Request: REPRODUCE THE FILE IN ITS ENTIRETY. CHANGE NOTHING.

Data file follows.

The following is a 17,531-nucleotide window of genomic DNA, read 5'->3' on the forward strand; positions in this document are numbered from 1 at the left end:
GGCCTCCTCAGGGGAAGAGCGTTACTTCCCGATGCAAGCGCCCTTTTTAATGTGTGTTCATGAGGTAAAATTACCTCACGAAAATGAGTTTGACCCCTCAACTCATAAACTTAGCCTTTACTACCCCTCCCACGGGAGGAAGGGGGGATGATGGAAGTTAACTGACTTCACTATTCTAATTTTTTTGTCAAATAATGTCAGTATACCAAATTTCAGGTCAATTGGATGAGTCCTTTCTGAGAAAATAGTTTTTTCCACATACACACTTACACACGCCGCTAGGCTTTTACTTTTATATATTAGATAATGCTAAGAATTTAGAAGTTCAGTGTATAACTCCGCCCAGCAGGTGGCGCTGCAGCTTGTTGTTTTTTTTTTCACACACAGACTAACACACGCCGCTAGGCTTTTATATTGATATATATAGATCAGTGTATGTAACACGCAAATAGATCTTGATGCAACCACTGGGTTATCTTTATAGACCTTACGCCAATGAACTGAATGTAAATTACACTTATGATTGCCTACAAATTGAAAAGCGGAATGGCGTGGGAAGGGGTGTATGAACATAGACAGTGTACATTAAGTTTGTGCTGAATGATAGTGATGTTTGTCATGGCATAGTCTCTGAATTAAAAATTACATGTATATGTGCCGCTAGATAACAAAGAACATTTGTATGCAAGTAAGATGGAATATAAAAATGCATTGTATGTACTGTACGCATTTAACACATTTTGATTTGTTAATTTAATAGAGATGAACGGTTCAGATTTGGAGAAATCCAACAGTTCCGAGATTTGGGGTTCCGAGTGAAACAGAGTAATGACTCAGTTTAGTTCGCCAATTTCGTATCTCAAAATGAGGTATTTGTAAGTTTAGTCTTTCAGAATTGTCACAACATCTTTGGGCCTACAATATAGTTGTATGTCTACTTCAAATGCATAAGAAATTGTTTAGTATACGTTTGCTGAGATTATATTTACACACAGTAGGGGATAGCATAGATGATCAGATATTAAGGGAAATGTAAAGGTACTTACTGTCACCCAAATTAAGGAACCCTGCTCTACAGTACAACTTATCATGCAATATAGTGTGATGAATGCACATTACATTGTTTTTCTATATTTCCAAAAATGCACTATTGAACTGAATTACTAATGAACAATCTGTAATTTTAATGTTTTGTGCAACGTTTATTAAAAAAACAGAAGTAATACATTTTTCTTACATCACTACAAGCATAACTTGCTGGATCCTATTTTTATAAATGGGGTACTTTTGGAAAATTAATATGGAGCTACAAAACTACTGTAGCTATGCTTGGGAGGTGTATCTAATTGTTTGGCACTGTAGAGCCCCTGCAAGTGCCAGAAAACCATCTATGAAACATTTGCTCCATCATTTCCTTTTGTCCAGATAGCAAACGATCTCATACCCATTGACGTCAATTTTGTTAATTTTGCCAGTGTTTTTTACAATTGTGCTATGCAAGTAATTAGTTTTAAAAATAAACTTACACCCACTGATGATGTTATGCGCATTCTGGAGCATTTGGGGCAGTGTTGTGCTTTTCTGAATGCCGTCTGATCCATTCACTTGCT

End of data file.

The following is a 17,531-nucleotide window of genomic DNA, read 5'->3' on the forward strand; positions in this document are numbered from 1 at the left end:
GGCCTCCTCAGGGGAAGAGCGTTACTTCCCGATGCAAGCGCCCTTTTTAATGTGTGTTCATGAGGTAAAATTACCTCACGAAAATGAGTTTGACCCCTCAACTCATAAACTTAGCCTTTACTACCCCTCCCACGGGAGGAAGGGGGGATGATGGAAGTTAACTGACTTCACTATTCTAATTTTTTTGTCAAATAATGTCAGTATACCAAATTTCAGGTCAATTGGATGAGTCCTTTCTGAGAAAATAGTTTTTTCCACATACACACTTACACACGCCGCTAGGCTTTTACTTTTATATATTAGATAATGCTAAGAATTTAGAAGTTCAGTGTATAACTCCGCCCAGCAGGTGGCGCTGCAGCTTGTTGTTTTTTTTTTCACACACAGACTAACACACGCCGCTAGGCTTTTATATTGATATATATAGATCAGTGTATGTAACACGCAAATAGATCTTGATGCAACCACTGGGTTATCTTTATAGACCTTACGCCAATGAACTGAATGTAAATTACACTTATGATTGCCTACAAATTGAAAAGCGGAATGGCGTGGGAAGGGGTGTATGAACATAGACAGTGTACATTAAGTTTGTGCTGAATGATAGTGATGTTTGTCATGGCATAGTCTCTGAATTAAAAATTACATGTATATGTGCCGCTAGATAACAAAGAACATTTGTATGCAAGTAAGATGGAATATAAAAATGCATTGTATGTACTGTACGCATTTAACACATTTTGATTTGTTAATTTAATAGAGATGAACGGTTCAGATTTGGAGAAATCCAACAGTTCCGAGATTTGGGGTTCCGAGTGAAACAGAGTAATGACTCAGTTTAGTTCGCCAATTTCGTATCTCAAAATGAGGTATTTGTAAGTTTAGTCTTTCAGAATTGTCACAACATCTTTGGGCCTACAATATAGTTGTATGTCTACTTCAAATGCATAAGAAATTGTTTAGTATACGTTTGCTGAGATTATATTTACACACAGTAGGGGATAGCATAGATGATCAGATATTAAGGGAAATGTAAAGGTACTTACTGTCACCCAAATTAAGGAACCCTGCTCTACAGTACAACTTATCATGCAATATAGTGTGATGAATGCACATTACATTGTTTTTCTATATTTCCAAAAATGCACTATTGAACTGAATTACTAATGAACAATCTGTAATTTTAATGTTTTGTGCAACGTTTATTAAAAAAACAGAAGTAATACATTTTTCTTACATCACTACAAGCATAACTTGCTGGATCCTATTTTTATAAATGGGGTACTTTTGGAAAATTAATATGGAGCTACAAAACTACTGTAGCTATGCTTGGGAGGTGTATCTAATTGTTTGGCACTGTAGAGCCCCTGCAAGTGCCAGAAAACCATCTATGAAACATTTGCTCCATCATTTCCTTTTGTCCAGATAGCAAACGATCTCATACCCATTGACGTCAATTTTGTTAATTTTGCCAGTGTTTTTTACAATTGTGCTATGCAAGTAATTAGTTTTAAAAATAAACTTACACCCACTGATGATGTTATGCGCATTCTGGAGCATTTGGGGCAGTGTTGTGCTTTTCTGAATGCCGTCTGATCCATTCACTTGCT